Vancouver travel agent Glynnis Chan’s client was on the Air Canada flight from Vancouver to Hong Kong last week where one passenger aboard was confirmed to have COVID-19 when tested upon arrival.

The case, in part, led to Hong Kong’s Department of Health banning Air Canada flights from Vancouver to Hong Kong for the next two weeks until Oct. 29, and is an example of the unpredictable snafus that can crop up, said Chan.

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In an email, an Air Canada spokesperson said passengers on the four now cancelled Vancouver to Hong Kong flights are being rebooked or given refunds if rebooking within three hours of their original departure time isn’t possible.

“Things can change very quickly, even just when you land,” said Chan.

Authorities in Hong Kong are tightening rules after 58 of the total 59 reported COVID cases for the first half of October were attributed to incoming travellers.

Read more HERE .

— Joanne Lee-Young

667 new cases of COVID-19, 13 deaths

B.C. reported 667 new cases of COVID-19 on Friday, for a total of 196,433 cases in the province.

There are 5,128 active cases of COVID-19 in the province and 188,851 people who tested positive have recovered.

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Of the active cases, 367 individuals are in hospital and 152 are in intensive care. The remaining people are recovering at home in self-isolation.


B.C. MAP OF WEEKLY COVID CASE COUNTS, VACCINATION RATES

Find out how your neighbourhood is doing in the battle against COVID-19 with the latest number of new cases, positivity rates, and vaccination rates:


B.C. VACCINE TRACKER



LOCAL RESOURCES for COVID-19 information

Here are a number of information and landing pages for COVID-19 from various health and government agencies.

B.C. COVID-19 Symptom Self-Assessment Tool

Vancouver Coastal Health – Information on Coronavirus Disease (COVID-19)

HealthLink B.C. – Coronavirus (COVID-19) information page

B.C. Centre for Disease Control – Novel coronavirus (COVID-19)

Government of Canada – Coronavirus disease (COVID-19): Outbreak update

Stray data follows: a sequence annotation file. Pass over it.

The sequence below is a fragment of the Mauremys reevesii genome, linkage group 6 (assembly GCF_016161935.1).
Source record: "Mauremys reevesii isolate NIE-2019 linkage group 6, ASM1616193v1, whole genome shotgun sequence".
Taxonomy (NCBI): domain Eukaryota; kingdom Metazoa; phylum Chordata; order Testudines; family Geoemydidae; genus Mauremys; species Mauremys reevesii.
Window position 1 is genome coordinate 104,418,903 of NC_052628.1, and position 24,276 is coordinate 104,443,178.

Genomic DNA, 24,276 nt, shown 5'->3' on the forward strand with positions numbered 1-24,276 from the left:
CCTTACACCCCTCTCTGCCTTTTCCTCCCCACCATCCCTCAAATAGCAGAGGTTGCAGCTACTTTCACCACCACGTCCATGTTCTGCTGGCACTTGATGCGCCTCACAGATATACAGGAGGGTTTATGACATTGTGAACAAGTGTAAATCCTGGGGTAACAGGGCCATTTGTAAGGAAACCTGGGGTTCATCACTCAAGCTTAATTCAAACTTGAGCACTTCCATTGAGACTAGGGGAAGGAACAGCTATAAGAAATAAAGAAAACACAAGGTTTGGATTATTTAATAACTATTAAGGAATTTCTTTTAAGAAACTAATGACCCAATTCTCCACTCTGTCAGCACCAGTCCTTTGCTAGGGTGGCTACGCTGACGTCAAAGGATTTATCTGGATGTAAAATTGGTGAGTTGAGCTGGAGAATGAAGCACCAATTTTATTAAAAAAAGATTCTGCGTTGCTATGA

World Health Organization – Coronavirus disease (COVID-19) outbreak

–with files from The Canadian Press

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Comments

Postmedia is committed to maintaining a lively but civil forum for discussion and encourage all readers to share their views on our articles. Comments may take up to an hour for moderation before appearing on the site. We ask you to keep your comments relevant and respectful. We have enabled email notifications—you will now receive an email if you receive a reply to your comment, there is an update to a comment thread you follow or if a user you follow comments. Visit our Community Guidelines for more information and details on how to adjust your email settings.

16Oct

COVID-19 update for Oct. 16-17: 667 new cases, 13 deaths | Deadly outbreak at Burnaby care home shows booster shots needed sooner | U.S. will accept mixed doses of vaccines from international travelers

by admin

Read more HERE .

— Gordon Hoekstra

Health professionals in private practice face vaccine order

B.C. doctors, dentists and other health professionals in private practice will soon be required to get vaccinated.

The provincial health officer, Dr. Bonnie Henry, issued an order Friday putting unvaccinated health professionals on notice that they would be required to be vaccinated in order to see patients or provide care or services in B.C.

The notice was directed at health professionals not covered by previous orders, including those who work in private practice and do not have privileges at a hospital or health-care facility. Henry’s order did not set a deadline.

COVID-19 vaccinations are already mandatory for staff at long-term care homes and assisted living facilities. Anyone who works in a health-care facility, including hospitals, will be required to be fully immunized by Oct. 26.

Read more HERE .

 — Cheryl Chan

667 new cases of COVID-19, 13 deaths

B.C. reported 667 new cases of COVID-19 on Friday, for a total of 196,433 cases in the province.

There are 5,128 active cases of COVID-19 in the province and 188,851 people who tested positive have recovered.

Of the active cases, 367 individuals are in hospital and 152 are in intensive care. The remaining people are recovering at home in self-isolation.

Getting answers on which B.C. schools still need ventilation updates proving frustrating

About 50 schools across B.C. are scheduled for upgrades to their ventilation systems during this academic year, so that the air in these crowded buildings is safer for kids and teachers during the pandemic.